The distinction is important because if empowerment improves organizations, then we should start by looking at the person who empowers others. That’s exactly what was done in research published in Administrative Science Quarterly by Amy Ou and collaborators. They looked at how a CEO’s humility could empower others in the firm. Their central insight is simple and powerful: a CEO’s humility makes it easier for the top management team to work together, because each feels empowered and comfortable, and that effect on the top management team cascades down the organization.
They found that the humble CEO is the opposite of the showy CEO in two key ways. First, the humble CEO does not dominate but instead is understated and makes it easier for the closest executives to stand up and perform. For example, the humble CEO does not make public performances and speeches to the whole organization but instead lets the empowerment of the closest executives cascade down. Second, humble CEOs encourage communication to give shared understanding, which in turn lets subordinates feel motivated and confident about their decisions and helps their managers trust their judgment and commitment. This cascading down of shared understanding and trust can bring whole organizations together more effectively than inspirational speeches by showy CEOs.
There is much about that research that appeals to us, because most of us share the suspicion that showy, self-promoting, narcissist CEOs must be flawed in some way. Yet such CEOs are very common, and part of the reason is that it is easier to imagine people who make a big impression also having big effects on the firms they lead. Humility is such a low-key behavior and such (what else can I say?) humble thinking that it is hard to imagine it having a big effect. But it does. How?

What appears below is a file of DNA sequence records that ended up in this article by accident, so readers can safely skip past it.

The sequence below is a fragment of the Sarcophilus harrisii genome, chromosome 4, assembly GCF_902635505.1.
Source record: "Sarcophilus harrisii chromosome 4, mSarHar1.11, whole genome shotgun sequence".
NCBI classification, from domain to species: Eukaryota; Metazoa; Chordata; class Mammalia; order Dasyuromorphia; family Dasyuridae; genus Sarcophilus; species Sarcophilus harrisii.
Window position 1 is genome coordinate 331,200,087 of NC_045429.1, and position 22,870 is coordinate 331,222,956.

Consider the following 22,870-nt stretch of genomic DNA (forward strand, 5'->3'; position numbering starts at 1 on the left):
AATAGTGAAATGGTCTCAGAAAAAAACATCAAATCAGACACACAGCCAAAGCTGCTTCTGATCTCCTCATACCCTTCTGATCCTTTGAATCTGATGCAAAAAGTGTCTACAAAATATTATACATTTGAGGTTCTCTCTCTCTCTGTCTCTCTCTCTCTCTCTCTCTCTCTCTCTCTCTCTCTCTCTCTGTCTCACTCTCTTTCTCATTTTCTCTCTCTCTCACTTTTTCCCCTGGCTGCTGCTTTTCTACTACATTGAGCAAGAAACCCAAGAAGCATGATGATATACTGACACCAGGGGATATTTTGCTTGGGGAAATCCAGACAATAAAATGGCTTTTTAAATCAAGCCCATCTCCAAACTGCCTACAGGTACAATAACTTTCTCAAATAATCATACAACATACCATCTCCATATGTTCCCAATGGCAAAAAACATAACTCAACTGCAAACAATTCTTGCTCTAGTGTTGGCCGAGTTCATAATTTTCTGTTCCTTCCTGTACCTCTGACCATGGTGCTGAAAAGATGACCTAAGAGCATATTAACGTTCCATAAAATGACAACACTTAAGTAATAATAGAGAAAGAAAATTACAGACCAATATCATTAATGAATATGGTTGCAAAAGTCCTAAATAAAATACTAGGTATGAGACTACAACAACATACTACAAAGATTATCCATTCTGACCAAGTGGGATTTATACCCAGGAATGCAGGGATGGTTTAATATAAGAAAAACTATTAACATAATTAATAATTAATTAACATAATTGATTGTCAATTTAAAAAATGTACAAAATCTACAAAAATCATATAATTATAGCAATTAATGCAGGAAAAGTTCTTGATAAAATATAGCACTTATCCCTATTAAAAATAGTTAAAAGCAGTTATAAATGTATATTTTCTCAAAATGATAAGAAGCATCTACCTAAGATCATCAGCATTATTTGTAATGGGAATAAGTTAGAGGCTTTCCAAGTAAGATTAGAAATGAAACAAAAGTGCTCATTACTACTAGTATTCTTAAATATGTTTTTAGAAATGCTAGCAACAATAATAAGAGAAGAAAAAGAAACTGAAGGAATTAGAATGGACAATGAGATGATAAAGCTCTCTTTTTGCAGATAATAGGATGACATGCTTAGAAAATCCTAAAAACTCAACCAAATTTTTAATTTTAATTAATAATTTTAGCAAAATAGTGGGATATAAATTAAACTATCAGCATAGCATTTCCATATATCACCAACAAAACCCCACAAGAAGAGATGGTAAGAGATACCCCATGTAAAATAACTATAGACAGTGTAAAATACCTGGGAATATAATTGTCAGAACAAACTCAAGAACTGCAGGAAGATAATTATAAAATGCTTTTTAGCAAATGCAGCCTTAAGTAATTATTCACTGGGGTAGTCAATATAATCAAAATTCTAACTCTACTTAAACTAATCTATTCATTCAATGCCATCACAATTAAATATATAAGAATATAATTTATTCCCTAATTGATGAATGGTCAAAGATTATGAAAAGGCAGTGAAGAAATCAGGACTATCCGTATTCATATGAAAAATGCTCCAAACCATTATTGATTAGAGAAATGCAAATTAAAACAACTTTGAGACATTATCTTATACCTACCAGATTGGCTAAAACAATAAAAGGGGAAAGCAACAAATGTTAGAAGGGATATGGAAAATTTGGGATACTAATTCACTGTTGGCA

The keyword is empowerment. Humble CEOs empower their top management teams. Empowered top management teams create an organizational climate that empowers workers all the way down. A top management team that has been empowered and in turn empowers others creates norms that are so strong that it is hard to be an authoritarian manager. That’s how humility has big effects on organizations: it creates an expanding circle of empowerment.
Ou, Amy Y., Anne S. Tsui, Angelo J. Kinicki, David A. Waldman, Xiao Zhixing, and Lynda Jiwen Song. 2014. "Humble Chief Executive Officers' Connections to Top Management Team Integration and Middle Managers' Responses." Administrative Science Quarterly 59(1):34-72.
Five years ago, I posted a blog on award-winning research showing that firms pay more and get less when hiring from the external labor market. The reason is that managers know more about their current employees, and they overestimate the value of external hires because they focus on their formal qualifications. When it comes to filling jobs internally in the organization, a manager still has to choose between placing a known worker into a job or posting the job and assessing applicants, who may or may not be familiar to the manager. With internal hiring, do managers still undervalue the workers they know?